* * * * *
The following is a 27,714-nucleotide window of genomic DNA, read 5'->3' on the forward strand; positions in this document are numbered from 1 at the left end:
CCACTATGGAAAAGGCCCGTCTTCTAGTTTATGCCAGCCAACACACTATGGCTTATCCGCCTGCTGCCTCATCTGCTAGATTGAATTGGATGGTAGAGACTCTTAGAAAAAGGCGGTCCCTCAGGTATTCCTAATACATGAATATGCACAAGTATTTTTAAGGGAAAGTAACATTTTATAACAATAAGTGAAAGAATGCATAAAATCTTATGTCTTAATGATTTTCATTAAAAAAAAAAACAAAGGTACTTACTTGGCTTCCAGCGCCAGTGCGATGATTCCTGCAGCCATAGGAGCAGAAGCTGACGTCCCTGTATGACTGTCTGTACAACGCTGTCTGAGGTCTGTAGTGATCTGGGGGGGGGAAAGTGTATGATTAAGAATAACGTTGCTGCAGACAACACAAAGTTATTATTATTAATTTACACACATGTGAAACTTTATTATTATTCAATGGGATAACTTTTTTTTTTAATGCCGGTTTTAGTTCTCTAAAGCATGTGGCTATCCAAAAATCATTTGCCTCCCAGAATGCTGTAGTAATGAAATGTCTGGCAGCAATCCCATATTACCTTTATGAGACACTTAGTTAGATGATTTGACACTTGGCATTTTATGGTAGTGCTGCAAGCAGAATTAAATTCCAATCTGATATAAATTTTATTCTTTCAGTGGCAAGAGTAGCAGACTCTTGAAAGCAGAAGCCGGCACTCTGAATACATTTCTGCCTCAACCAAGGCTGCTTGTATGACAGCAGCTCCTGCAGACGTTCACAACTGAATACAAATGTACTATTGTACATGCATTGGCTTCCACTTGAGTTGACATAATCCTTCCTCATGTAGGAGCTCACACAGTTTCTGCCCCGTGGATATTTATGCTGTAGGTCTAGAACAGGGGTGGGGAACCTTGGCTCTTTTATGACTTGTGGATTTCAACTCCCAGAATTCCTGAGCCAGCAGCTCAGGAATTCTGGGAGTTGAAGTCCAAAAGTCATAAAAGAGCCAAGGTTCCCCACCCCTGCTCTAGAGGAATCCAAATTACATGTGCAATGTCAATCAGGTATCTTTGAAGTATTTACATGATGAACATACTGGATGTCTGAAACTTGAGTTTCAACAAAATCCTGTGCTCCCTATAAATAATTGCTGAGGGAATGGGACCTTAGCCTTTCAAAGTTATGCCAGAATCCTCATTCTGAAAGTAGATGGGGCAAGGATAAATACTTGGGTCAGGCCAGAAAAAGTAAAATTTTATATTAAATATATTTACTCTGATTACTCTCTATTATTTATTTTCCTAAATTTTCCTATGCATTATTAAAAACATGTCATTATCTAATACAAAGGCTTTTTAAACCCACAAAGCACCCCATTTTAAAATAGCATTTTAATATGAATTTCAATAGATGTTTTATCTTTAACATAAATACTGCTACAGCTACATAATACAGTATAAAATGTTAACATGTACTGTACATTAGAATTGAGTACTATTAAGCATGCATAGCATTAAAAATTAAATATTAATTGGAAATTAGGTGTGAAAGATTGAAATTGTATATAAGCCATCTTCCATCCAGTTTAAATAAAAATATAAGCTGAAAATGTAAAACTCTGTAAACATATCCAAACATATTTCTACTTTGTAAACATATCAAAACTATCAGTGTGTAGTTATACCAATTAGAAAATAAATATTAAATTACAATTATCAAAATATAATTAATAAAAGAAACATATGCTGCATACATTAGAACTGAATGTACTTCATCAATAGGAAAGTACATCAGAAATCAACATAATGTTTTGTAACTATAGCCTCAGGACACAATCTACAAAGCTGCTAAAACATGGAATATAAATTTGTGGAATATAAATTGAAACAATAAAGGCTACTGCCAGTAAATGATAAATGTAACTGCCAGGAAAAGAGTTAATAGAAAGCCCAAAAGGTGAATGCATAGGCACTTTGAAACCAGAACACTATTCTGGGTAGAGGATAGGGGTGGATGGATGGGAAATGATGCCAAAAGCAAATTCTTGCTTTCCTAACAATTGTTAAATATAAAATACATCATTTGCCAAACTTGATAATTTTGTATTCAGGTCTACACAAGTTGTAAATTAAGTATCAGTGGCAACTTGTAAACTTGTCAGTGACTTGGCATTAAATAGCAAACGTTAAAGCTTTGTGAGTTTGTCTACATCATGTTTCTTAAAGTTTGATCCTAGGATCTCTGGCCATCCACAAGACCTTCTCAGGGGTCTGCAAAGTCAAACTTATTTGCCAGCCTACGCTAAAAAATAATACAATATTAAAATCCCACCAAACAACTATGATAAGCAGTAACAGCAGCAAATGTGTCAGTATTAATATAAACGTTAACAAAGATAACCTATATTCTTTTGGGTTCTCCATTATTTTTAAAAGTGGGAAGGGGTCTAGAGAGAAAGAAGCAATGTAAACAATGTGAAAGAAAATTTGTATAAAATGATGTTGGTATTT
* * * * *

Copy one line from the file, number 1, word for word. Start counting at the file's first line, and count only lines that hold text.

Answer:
The following is a 27,714-nucleotide window of genomic DNA, read 5'->3' on the forward strand; positions in this document are numbered from 1 at the left end: